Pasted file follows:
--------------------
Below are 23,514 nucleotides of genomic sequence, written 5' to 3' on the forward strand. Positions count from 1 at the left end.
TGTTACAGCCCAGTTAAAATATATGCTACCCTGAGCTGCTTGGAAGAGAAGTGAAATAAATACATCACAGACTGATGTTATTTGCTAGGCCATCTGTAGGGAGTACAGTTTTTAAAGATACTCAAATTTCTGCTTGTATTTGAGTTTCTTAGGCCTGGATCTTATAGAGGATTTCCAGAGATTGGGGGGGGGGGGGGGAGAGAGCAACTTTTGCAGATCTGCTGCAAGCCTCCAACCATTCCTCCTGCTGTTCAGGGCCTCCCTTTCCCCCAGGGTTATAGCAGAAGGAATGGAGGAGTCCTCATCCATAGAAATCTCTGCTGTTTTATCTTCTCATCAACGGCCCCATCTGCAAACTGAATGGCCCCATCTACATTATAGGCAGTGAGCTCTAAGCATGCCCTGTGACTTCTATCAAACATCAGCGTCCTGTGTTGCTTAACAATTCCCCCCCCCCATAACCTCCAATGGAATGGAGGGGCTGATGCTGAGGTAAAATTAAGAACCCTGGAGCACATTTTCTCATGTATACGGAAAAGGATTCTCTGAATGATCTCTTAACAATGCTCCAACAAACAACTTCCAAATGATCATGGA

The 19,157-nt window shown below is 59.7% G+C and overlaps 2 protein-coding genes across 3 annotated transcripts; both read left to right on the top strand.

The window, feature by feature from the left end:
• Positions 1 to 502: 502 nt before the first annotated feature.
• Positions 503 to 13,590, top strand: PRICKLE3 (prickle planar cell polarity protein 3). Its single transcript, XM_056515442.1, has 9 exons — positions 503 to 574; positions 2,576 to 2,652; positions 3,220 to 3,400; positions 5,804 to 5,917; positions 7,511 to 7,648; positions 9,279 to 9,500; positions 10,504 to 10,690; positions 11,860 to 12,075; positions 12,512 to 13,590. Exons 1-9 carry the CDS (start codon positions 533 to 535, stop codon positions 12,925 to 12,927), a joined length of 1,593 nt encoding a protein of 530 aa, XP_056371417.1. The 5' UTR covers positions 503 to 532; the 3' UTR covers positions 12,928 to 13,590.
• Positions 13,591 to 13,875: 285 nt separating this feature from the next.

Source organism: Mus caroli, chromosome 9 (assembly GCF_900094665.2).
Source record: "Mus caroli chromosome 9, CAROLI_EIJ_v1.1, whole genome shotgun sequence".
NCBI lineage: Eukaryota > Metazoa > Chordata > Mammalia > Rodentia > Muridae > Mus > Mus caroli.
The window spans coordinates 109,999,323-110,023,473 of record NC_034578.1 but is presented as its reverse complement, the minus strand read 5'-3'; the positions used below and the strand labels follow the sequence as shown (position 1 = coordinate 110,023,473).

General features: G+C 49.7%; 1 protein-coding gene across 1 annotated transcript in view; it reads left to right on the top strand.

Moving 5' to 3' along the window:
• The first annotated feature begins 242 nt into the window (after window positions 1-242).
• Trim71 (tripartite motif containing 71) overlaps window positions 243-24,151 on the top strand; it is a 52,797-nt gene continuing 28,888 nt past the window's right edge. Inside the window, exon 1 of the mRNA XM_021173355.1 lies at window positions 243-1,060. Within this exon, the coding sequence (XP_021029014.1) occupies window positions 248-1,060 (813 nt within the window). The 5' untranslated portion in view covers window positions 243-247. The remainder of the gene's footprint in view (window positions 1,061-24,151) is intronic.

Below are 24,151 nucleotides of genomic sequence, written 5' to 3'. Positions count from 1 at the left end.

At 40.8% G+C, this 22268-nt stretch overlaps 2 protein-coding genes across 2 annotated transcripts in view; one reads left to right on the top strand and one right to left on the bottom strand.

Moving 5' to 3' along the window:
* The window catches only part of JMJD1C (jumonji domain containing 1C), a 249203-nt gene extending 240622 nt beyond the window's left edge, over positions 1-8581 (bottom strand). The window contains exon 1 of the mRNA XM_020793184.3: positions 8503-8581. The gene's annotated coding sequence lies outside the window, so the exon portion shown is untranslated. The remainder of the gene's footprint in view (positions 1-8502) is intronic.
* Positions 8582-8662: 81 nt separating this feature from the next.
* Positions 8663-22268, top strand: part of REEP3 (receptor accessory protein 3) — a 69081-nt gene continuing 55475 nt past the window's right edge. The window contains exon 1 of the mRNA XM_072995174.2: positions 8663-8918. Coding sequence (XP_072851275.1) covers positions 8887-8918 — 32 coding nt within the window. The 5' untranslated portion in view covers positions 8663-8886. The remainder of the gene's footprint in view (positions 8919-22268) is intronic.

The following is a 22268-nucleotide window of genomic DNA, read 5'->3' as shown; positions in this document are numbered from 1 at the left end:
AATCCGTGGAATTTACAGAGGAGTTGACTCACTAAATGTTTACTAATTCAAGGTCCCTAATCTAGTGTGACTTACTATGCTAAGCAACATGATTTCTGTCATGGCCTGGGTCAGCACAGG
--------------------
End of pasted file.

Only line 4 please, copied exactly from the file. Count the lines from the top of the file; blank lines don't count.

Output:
The window, feature by feature from the left end: